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The fact is, you have to already be safe in deep water to learn to tread.
Treading water is not a safety skill. It is a skill of convenience.
Let’s wait for the shouting and objections to die down!
There! Now we can explore it.
No. As experts in this field, we invite anyone who has ever seen an afraid student learn to tread water sustainably to email us!
A person who’s unsafe in water cannot learn to tread sustainably. How many have become discouraged that they didn’t learn? It’s not their fault. It’s exhausting. They’re worried about sinking, dying, panicking, or drifting away from the edge. Even if they can move their arms and legs “like this,” they can’t learn: they’re not completely present.
The idea that someone who’s unsafe in deep water can learn to tread is not reasonable. We state this out loud so you can let yourself off the hook.
A person desperate to learn to tread water is in the very state that prevents learning: dependent on something (treading) outside of him/herself.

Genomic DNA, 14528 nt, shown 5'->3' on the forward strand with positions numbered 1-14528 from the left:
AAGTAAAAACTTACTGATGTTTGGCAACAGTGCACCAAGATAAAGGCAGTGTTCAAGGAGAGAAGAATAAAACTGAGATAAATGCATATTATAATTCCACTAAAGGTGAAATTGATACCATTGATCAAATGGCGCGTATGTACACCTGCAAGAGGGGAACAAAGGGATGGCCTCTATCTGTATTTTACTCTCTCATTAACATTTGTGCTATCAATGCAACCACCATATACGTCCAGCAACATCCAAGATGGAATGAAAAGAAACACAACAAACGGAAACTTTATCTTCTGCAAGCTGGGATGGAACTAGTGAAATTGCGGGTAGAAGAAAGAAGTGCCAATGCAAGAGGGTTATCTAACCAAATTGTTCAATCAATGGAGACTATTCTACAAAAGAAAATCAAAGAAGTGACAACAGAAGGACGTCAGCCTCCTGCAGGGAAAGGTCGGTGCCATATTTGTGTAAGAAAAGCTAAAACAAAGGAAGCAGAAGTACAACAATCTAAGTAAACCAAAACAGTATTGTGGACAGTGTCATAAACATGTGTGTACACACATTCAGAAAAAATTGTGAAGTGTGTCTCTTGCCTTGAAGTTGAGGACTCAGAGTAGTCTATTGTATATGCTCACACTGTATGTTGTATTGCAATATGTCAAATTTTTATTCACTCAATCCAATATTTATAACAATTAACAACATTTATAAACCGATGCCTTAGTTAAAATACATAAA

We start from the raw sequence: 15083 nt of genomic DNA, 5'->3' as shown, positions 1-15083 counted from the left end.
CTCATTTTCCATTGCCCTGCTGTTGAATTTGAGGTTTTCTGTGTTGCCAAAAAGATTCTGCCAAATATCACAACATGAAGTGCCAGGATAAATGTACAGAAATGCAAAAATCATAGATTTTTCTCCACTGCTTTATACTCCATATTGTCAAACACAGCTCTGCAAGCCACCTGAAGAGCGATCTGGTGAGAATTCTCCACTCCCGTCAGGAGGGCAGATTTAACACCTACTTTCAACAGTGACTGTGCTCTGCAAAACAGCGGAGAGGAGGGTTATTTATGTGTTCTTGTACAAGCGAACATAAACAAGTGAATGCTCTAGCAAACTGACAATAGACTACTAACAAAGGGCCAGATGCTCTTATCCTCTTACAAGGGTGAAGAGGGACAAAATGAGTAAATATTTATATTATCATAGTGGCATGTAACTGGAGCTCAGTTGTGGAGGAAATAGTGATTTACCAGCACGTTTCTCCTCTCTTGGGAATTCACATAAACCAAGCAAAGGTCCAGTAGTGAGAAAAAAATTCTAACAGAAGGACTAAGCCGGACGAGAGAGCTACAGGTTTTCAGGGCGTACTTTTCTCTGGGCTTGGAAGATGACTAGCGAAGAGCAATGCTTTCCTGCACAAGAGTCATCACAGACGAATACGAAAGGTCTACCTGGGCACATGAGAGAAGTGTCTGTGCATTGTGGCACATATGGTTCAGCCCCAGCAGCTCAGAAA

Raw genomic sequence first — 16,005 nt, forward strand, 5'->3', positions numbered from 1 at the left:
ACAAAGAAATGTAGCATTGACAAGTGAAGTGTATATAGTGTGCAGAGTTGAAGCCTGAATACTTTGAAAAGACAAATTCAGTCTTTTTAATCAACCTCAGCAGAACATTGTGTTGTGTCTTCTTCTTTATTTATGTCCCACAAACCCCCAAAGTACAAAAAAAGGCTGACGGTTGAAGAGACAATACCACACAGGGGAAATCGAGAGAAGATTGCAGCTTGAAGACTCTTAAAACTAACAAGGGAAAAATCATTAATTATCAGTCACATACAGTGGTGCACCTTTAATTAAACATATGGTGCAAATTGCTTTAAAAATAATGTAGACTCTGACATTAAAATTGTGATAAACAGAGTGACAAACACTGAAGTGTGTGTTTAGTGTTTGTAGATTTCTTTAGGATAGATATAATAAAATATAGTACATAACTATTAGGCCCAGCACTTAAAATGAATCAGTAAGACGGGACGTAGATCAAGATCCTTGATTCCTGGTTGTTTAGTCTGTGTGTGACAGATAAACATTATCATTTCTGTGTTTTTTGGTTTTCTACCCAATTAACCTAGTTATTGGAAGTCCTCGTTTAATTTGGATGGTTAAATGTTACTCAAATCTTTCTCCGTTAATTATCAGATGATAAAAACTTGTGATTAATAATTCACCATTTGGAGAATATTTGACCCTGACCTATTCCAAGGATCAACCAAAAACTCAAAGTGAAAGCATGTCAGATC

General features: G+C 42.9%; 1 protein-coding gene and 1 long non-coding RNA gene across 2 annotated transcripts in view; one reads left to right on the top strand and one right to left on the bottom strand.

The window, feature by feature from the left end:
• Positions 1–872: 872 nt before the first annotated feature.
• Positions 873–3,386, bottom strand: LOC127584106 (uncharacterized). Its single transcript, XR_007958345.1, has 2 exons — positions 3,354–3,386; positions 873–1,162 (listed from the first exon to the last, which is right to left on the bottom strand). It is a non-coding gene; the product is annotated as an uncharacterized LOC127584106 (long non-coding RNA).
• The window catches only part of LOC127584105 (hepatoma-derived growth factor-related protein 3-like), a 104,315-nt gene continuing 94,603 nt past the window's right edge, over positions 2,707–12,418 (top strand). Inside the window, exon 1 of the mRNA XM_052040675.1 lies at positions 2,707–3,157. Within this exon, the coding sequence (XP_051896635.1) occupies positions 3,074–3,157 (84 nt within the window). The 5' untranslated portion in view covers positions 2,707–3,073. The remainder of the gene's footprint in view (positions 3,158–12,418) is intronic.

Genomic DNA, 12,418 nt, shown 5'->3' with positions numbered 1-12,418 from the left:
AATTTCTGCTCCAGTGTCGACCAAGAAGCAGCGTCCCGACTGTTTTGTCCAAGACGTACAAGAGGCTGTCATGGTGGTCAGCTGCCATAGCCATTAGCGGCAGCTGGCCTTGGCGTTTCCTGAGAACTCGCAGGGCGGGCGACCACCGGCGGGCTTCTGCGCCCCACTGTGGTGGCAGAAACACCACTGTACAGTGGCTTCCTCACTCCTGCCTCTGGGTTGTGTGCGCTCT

He has to be calm, safe, and comfortable in order to absorb the many lessons leading up to treading water. And if the teaching is done well, treading will appear naturally and effortlessly out of the blue… and it will last.
When you see someone treading, looking as though they don’t have a care in the world, it’s not because they know how to tread. It’s because they know they are safe, whether they tread or not.
Treading is a convenience skill that makes it easy to look around, talk to people, get your bearings, and do things in deep water. It is not meant to keep someone safe. You have be safe and feel safe before you can learn to tread.
Start at the beginning and skip no steps. It is inevitable that you’ll learn to tread when you are fully present in deep water: you know how the water works. It just takes a little time and focusing on the right things. That’s Miracle Swimming.